My writing here mostly uses the harm principle/individual rights/tolerance frameworks. Since there’s no hard evidence creationist beliefs cause actual harm, we should default to respecting the right of individuals to live their lives as they best see fit. Tolerance is a virtue. I use these frameworks not only because I believe these arguments, but because it’s one I think most of my readers can identify with.
Here’s another lens that might be helpful. Imagine we produce data showing that in the aggregate belief in creationism correlates with (just to pick one) poor mathematical reasoning. How should we respond to this evidence? How should it affect what we think of individual creationists? What about the language used when discussing them as a group?
Consider the debates surrounding gender and science ability or race and crime. When it comes to these issues, liberal Americans (i.e. my social circle) relentlessly insist that individuals can’t be judged by group averages. We often ruthlessly question the data itself. We look at historical context. We recognize the pernicious impact of sloppy language and crude generalizations, and we angrily denounce them. We caution against basing laws or policy on these data.
And you know what? That’s how we should respond! I’m very happy we do so. If we value consistency, shouldn’t we at least try to adopt the same approach with respect to creationists? Why don’t we?
Good question. I’d love to see your blog as a dialogue between you and evolutionISTS who disagree with you, among others.
I guess I am confused about your statement, “insist that individuals can’t be judged by group averages.” I think many Americans, not just liberal (whatever definition of liberal you are applying), believe that statement. Yet our society (government, nonprofits, etc) targets groups for action by those “group averages” whether they be poverty, employment, or nutrition programs. The debate (is there a real debate?) about gender in science is a prime example. There are strong females in science but as a group women are underrepresented. Should we as a society not encourage a greater gender equality in science because there are strong females? Maybe I am missing the point of this post.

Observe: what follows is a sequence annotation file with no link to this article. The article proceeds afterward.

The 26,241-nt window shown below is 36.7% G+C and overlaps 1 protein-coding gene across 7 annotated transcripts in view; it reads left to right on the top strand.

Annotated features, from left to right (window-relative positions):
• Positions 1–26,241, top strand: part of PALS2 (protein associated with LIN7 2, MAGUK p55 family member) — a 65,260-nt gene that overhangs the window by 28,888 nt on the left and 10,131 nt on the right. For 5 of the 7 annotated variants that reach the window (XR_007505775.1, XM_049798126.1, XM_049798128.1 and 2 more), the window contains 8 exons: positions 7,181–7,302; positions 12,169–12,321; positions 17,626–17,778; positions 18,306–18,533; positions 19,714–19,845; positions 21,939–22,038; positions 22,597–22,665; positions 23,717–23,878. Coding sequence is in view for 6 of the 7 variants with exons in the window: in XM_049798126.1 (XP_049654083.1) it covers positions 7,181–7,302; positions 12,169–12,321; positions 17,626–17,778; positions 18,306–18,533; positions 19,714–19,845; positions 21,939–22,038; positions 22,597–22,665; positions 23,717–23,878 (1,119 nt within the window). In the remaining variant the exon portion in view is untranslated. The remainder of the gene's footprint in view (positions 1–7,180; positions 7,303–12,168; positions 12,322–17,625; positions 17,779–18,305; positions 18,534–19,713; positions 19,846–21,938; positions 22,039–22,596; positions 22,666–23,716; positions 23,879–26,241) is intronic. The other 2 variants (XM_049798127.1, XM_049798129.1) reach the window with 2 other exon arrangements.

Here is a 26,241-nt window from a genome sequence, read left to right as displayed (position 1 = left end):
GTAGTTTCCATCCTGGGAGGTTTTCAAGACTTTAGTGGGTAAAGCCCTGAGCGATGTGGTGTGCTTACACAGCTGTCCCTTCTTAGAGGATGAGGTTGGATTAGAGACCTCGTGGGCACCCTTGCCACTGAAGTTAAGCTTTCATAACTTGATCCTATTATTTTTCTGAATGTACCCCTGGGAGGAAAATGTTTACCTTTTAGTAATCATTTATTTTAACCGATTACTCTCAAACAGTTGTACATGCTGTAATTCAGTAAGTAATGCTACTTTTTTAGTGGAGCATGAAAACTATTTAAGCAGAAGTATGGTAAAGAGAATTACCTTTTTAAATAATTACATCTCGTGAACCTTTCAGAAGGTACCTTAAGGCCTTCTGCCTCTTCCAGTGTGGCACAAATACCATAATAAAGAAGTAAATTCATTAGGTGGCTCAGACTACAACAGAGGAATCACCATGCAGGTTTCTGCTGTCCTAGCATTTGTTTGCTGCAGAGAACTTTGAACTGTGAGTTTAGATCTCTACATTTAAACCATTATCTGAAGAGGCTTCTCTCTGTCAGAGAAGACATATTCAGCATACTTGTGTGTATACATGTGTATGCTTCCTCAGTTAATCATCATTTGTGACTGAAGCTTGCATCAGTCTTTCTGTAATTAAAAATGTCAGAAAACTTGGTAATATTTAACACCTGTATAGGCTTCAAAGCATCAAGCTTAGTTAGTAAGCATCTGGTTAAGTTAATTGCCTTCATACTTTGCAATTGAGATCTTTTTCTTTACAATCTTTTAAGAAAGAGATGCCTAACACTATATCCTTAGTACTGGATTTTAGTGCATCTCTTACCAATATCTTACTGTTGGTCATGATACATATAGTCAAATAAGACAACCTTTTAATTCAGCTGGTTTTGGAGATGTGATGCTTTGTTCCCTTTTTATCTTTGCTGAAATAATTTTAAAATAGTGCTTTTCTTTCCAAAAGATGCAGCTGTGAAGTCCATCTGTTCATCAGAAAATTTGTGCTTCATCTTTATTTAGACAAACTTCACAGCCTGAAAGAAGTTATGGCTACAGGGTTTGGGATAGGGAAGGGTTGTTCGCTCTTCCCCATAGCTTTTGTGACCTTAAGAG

Thanks! Good comment. Let me try clarify. There are two scales at work here, whether gender in science, poverty, or creationists. There are aggregate data, where certain trends and tendencies are evident. On that scale, society does of course target groups. I for one am not convinced the existence of creationists is that much of a problem to be solved (especially since there’s no real evidence of harm), but whatever.
But there is also the individual scale…and that’s what my post was getting at. Many people in my (our!) social circles *don’t* follow that moral precept when it comes to creationists, and evangelical Christians more generally. As I’ve stated ad nauseum, you can be a creationist and still become a world-class pediatric neurosurgeon! Why don’t we acknowledge that and highlight that, like we do examples of successful female scientists?
What I see is that we treat creationists like they are a delta function. Instead we should recognize that creationist does not in and of itself equal stupid or irrational.
One concrete change of acknowledging that creationists are a Gaussian and not delta function (like women in science, etc.) could be the language we use. We can be more hesitant of crude generalizations and recognize their perverse impact on individuals who don’t align with the mean of the distribution. I was trying to get us to apply to creationists the same rules we do elsewhere.